Some Thoughts on Groupthink and the Silent Majority

How does loomio help individuals with unorthodox/innovative ideas bring those forward if every motion has to be approved by a group? How does loomio help leveraging the power and genius of a silent majority that’s always likely to delegate their vote or abstain? (We posted a NYT article on this subject a while back as well).

Some thoughts on an interesting question posed to the team.


Delegating or abstaining is hugely preferable to not engaging at all. Sometimes it can be a sign of problems (e.g. education is lacking), but in a healthy group those actions are a signal of trust between the group members. 


Most decisions probably don’t require in-depth involvement from most group members, and leaving it up to the few people who care most to debate the issue is fine. But if you make minimal engagement easy, your chances of having someone notice a really bad idea and speak up – even if they only speak up 1 out of 100 times and abstain the other times – goes way up, and this can save the group from making a big mistake…So sharing the responsibility helps increase the group’s collective intelligence.


One thing that contributes to groupthink is proximity. As in, I hear what the people next to me say and as a result I might think similar things. So if there’s a person in the group with a radically different/good idea, most people probably won’t be close enough to that person to hear them. One of the goals of Loomio (in my opinion) is to bring all of us closer together. Make it easier for us to listen to each other and collect all of the different ideas of the group into a single place.


Having the ability to engage, even though I may choose not to, is subtle but important. Lets me know on a daily basis of the issues, and my empowerment within the organisation. 

The money shot

We need to figure out how to best represent the effective flow of discussion > proposal > more discussion > better proposal … getting that right will really be the key for making this tool great. I was talking with an old friend from my University Co-Op (we ran on pure consensus and sat through a LOT of long meetings together) and the very first thing he wanted to know about Loomio was how it enabled “the magic” – meaning that evolution of idea to discussion and through the discussion to better idea that no individual would have come up with on their own, but the group clearly favors. That’s the money shot.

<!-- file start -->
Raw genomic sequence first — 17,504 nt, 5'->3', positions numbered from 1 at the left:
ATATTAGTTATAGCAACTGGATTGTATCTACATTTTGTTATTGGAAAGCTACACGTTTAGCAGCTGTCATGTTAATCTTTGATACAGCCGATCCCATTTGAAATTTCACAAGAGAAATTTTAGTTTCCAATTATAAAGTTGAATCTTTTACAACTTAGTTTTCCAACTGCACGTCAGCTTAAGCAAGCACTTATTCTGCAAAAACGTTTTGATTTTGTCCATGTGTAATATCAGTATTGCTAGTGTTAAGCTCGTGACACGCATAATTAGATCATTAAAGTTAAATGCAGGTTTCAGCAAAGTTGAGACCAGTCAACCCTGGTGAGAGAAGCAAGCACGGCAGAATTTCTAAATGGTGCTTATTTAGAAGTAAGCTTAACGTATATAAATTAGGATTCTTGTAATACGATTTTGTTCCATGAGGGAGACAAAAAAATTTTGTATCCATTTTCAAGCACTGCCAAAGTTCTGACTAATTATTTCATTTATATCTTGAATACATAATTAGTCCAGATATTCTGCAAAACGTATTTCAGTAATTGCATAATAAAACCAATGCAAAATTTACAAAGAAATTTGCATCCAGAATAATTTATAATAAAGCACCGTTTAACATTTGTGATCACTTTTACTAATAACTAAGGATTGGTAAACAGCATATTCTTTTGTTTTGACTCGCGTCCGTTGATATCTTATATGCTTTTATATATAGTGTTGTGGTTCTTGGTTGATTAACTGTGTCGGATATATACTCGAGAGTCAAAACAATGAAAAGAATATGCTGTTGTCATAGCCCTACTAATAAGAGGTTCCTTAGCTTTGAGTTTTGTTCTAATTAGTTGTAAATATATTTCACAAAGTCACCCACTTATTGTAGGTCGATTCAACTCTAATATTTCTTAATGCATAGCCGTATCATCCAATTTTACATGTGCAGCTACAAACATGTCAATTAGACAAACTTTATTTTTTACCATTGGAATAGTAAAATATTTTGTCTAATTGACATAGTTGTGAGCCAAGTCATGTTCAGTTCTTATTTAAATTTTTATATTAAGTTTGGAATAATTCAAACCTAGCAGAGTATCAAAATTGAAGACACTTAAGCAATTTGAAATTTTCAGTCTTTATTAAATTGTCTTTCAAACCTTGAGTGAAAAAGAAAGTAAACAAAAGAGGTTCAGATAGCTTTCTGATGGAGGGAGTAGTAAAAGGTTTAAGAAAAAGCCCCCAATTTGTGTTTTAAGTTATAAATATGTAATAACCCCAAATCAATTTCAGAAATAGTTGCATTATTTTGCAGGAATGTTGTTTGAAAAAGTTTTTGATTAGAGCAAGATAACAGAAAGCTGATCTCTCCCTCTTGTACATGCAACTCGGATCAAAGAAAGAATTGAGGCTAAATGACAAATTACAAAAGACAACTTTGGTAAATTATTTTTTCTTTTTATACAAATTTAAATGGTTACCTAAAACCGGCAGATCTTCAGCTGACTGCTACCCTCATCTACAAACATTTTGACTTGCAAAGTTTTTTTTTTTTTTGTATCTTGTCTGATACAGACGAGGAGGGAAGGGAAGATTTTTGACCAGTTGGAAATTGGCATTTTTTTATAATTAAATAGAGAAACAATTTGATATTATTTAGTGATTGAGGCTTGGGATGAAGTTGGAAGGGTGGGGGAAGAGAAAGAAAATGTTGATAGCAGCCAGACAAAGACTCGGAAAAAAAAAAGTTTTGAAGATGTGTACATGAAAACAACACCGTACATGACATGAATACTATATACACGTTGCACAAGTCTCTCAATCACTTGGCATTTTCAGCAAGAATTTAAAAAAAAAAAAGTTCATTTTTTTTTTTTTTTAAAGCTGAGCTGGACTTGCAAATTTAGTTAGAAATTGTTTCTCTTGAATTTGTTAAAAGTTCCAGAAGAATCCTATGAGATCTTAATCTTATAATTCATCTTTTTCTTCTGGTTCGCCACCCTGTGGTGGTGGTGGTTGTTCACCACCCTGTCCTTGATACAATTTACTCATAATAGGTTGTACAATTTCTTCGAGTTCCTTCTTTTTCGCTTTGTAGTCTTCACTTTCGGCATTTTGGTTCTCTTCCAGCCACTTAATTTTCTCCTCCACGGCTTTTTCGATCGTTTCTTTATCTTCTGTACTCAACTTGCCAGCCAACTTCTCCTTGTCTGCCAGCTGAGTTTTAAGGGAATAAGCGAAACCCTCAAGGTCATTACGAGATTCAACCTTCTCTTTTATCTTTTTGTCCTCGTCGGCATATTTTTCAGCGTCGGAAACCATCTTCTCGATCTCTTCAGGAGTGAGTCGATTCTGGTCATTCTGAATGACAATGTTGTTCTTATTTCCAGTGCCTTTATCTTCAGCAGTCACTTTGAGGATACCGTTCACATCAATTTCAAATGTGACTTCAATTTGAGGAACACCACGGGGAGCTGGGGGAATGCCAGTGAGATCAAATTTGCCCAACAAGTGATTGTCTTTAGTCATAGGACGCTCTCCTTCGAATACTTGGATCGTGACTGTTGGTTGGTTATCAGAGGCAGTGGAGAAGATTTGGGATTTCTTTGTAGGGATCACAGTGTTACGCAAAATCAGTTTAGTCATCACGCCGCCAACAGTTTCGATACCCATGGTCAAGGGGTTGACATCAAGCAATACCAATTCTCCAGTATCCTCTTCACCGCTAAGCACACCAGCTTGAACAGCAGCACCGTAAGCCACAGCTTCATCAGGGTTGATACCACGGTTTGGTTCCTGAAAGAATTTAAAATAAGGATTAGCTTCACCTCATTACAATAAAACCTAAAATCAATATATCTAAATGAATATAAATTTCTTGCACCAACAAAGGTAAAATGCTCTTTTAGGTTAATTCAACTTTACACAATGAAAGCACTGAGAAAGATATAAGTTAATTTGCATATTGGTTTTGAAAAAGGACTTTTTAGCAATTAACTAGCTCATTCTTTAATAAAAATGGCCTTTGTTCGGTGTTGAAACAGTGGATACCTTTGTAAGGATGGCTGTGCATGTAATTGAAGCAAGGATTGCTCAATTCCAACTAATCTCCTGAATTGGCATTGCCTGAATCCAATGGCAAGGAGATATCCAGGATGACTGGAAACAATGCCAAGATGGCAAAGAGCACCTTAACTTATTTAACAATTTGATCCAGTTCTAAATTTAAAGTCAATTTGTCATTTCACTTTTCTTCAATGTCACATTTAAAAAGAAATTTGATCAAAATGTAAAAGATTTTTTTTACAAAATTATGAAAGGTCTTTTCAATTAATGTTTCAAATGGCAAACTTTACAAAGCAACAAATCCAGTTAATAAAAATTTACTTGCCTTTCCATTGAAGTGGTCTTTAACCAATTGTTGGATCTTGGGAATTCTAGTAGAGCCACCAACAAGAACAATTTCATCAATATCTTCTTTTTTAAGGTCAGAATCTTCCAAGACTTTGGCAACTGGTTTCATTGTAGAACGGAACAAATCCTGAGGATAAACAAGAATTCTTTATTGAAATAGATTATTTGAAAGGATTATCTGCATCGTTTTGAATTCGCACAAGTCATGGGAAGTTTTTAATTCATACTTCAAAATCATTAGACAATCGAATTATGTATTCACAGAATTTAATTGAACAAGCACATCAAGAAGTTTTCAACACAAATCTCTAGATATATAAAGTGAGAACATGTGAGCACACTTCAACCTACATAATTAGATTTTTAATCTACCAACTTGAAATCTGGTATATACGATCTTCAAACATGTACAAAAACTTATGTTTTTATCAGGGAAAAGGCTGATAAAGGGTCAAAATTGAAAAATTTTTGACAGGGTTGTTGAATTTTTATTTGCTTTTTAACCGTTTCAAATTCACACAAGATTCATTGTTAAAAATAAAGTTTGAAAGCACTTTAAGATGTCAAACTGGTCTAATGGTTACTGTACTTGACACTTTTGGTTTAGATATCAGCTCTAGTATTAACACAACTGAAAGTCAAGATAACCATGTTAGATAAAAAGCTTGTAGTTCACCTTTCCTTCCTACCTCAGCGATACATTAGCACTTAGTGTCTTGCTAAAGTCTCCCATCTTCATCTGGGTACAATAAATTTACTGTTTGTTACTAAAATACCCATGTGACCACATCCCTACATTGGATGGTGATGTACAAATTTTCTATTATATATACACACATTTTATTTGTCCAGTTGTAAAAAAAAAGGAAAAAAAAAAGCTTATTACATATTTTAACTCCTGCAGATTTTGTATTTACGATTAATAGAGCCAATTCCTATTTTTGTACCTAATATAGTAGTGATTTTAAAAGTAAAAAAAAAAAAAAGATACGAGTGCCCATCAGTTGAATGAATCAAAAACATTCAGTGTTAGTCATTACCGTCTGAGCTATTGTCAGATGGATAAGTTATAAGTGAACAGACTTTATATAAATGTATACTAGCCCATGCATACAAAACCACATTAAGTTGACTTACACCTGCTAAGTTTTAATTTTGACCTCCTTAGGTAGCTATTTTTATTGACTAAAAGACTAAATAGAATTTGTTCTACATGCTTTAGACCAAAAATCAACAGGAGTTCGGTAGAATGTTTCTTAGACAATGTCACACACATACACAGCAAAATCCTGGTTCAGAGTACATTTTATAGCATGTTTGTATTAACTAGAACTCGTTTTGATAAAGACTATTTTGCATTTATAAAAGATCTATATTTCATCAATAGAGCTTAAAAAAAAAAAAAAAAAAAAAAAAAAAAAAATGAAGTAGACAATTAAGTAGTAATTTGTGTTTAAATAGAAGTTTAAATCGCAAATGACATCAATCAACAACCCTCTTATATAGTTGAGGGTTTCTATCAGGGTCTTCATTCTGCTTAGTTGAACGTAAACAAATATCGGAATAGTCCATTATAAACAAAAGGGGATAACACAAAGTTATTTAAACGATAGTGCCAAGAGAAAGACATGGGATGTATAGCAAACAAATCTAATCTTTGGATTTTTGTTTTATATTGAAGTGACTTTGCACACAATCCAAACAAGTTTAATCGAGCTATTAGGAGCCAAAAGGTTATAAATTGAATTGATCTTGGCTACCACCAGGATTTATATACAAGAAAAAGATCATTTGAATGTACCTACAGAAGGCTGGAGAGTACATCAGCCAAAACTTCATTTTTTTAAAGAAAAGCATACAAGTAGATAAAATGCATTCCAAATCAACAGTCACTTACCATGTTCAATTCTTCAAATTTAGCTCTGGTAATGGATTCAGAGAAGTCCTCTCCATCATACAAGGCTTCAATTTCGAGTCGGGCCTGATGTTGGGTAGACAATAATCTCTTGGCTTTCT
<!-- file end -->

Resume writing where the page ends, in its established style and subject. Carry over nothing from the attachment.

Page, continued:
Facilitation of group discussions

There is an art to facilitating a discussion and then sensing when it’s matured to the point where it’s ready for an actual motion to be put forward (a distillation of the idea that’s emerging). And an art to sensing when that motion isn’t getting consensus and would need to be amended. The functionality is not there in Loomio yet, but it will be. The idea is that motions will grow out of discussions in this manner, so that by the time people are stating their positions, people have had a chance to participate in the discussion and knock ideas around without feeling outnumbered or like it’s a foregone conclusion. I think this is already playing out quite naturally – the first motion is failing because it was premature, but it’s helped move the discussion forward and the next motion will inevitably be much better.
Alanna, on the timing of killing a first draft of a motion in favor of a better one evolving from the discussion

What is a block

A block traditionally means that someone feels so strongly about a decision that if it goes through they will leave the group. This is distinct from a “no” vote, which means they have concerns and don’t think consensus has been reached. If after more discussion they still have concerns but the rest of the group wants to approve something, they will live with it. If this distinction is not made, then there’s really no point in having “no” and “block” since they’d overlap. “No” means “I don’t think consensus has been reached let’s keep talking”… more or less. I think each group will have to define these terms for themselves
Alanna, on the difference between “no” and “block”